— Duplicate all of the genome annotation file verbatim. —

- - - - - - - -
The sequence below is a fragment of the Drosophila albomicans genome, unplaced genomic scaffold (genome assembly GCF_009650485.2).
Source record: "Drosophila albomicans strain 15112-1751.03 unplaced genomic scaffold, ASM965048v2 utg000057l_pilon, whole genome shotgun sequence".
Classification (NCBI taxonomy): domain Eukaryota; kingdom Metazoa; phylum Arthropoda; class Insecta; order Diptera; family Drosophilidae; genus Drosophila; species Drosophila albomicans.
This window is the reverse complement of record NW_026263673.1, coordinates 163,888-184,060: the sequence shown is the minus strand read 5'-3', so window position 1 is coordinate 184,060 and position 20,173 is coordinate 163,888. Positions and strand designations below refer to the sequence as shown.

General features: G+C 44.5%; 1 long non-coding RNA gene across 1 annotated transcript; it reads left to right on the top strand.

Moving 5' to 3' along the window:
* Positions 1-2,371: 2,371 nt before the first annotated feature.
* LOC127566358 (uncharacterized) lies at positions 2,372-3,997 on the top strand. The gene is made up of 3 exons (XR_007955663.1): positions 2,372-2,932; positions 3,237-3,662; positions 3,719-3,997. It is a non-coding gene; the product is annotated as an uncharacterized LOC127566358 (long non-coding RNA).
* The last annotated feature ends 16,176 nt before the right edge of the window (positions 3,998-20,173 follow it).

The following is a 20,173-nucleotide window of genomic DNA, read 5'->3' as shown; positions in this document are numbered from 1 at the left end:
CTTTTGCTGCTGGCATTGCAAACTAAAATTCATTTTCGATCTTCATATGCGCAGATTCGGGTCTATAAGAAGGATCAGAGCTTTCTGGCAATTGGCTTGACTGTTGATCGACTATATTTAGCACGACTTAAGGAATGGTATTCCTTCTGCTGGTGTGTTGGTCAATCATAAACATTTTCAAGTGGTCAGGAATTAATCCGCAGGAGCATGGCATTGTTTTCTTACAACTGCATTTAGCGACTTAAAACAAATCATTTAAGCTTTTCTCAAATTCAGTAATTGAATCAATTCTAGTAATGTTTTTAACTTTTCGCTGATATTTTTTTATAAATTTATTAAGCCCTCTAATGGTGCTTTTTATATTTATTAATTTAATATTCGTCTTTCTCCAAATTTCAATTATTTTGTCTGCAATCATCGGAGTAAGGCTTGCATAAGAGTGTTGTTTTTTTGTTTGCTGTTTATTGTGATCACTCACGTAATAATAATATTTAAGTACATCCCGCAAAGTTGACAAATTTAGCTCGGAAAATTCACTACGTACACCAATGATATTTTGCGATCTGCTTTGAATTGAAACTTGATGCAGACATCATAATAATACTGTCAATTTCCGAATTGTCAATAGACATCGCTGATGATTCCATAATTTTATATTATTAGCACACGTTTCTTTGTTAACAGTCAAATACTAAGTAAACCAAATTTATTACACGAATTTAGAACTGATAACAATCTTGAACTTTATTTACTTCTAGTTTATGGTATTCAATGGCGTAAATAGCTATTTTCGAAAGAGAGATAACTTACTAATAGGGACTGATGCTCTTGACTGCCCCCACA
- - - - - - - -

The sequence below is a fragment of the Drosophila albomicans genome, unplaced genomic scaffold (genome assembly GCF_009650485.2).
Source record: "Drosophila albomicans strain 15112-1751.03 unplaced genomic scaffold, ASM965048v2 utg000057l_pilon, whole genome shotgun sequence".
Classification (NCBI taxonomy): domain Eukaryota; kingdom Metazoa; phylum Arthropoda; class Insecta; order Diptera; family Drosophilidae; genus Drosophila; species Drosophila albomicans.
This window is the reverse complement of record NW_026263673.1, coordinates 163,888-184,060: the sequence shown is the minus strand read 5'-3', so window position 1 is coordinate 184,060 and position 20,173 is coordinate 163,888. Positions and strand designations below refer to the sequence as shown.

General features: G+C 44.5%; 1 long non-coding RNA gene across 1 annotated transcript; it reads left to right on the top strand.

Moving 5' to 3' along the window:
* Positions 1-2,371: 2,371 nt before the first annotated feature.
* LOC127566358 (uncharacterized) lies at positions 2,372-3,997 on the top strand. The gene is made up of 3 exons (XR_007955663.1): positions 2,372-2,932; positions 3,237-3,662; positions 3,719-3,997. It is a non-coding gene; the product is annotated as an uncharacterized LOC127566358 (long non-coding RNA).
* The last annotated feature ends 16,176 nt before the right edge of the window (positions 3,998-20,173 follow it).

The following is a 20,173-nucleotide window of genomic DNA, read 5'->3' as shown; positions in this document are numbered from 1 at the left end:
CTTTTGCTGCTGGCATTGCAAACTAAAATTCATTTTCGATCTTCATATGCGCAGATTCGGGTCTATAAGAAGGATCAGAGCTTTCTGGCAATTGGCTTGACTGTTGATCGACTATATTTAGCACGACTTAAGGAATGGTATTCCTTCTGCTGGTGTGTTGGTCAATCATAAACATTTTCAAGTGGTCAGGAATTAATCCGCAGGAGCATGGCATTGTTTTCTTACAACTGCATTTAGCGACTTAAAACAAATCATTTAAGCTTTTCTCAAATTCAGTAATTGAATCAATTCTAGTAATGTTTTTAACTTTTCGCTGATATTTTTTTATAAATTTATTAAGCCCTCTAATGGTGCTTTTTATATTTATTAATTTAATATTCGTCTTTCTCCAAATTTCAATTATTTTGTCTGCAATCATCGGAGTAAGGCTTGCATAAGAGTGTTGTTTTTTTGTTTGCTGTTTATTGTGATCACTCACGTAATAATAATATTTAAGTACATCCCGCAAAGTTGACAAATTTAGCTCGGAAAATTCACTACGTACACCAATGATATTTTGCGATCTGCTTTGAATTGAAACTTGATGCAGACATCATAATAATACTGTCAATTTCCGAATTGTCAATAGACATCGCTGATGATTCCATAATTTTATATTATTAGCACACGTTTCTTTGTTAACAGTCAAATACTAAGTAAACCAAATTTATTACACGAATTTAGAACTGATAACAATCTTGAACTTTATTTACTTCTAGTTTATGGTATTCAATGGCGTAAATAGCTATTTTCGAAAGAGAGATAACTTACTAATAGGGACTGATGCTCTTGACTGCCCCCACA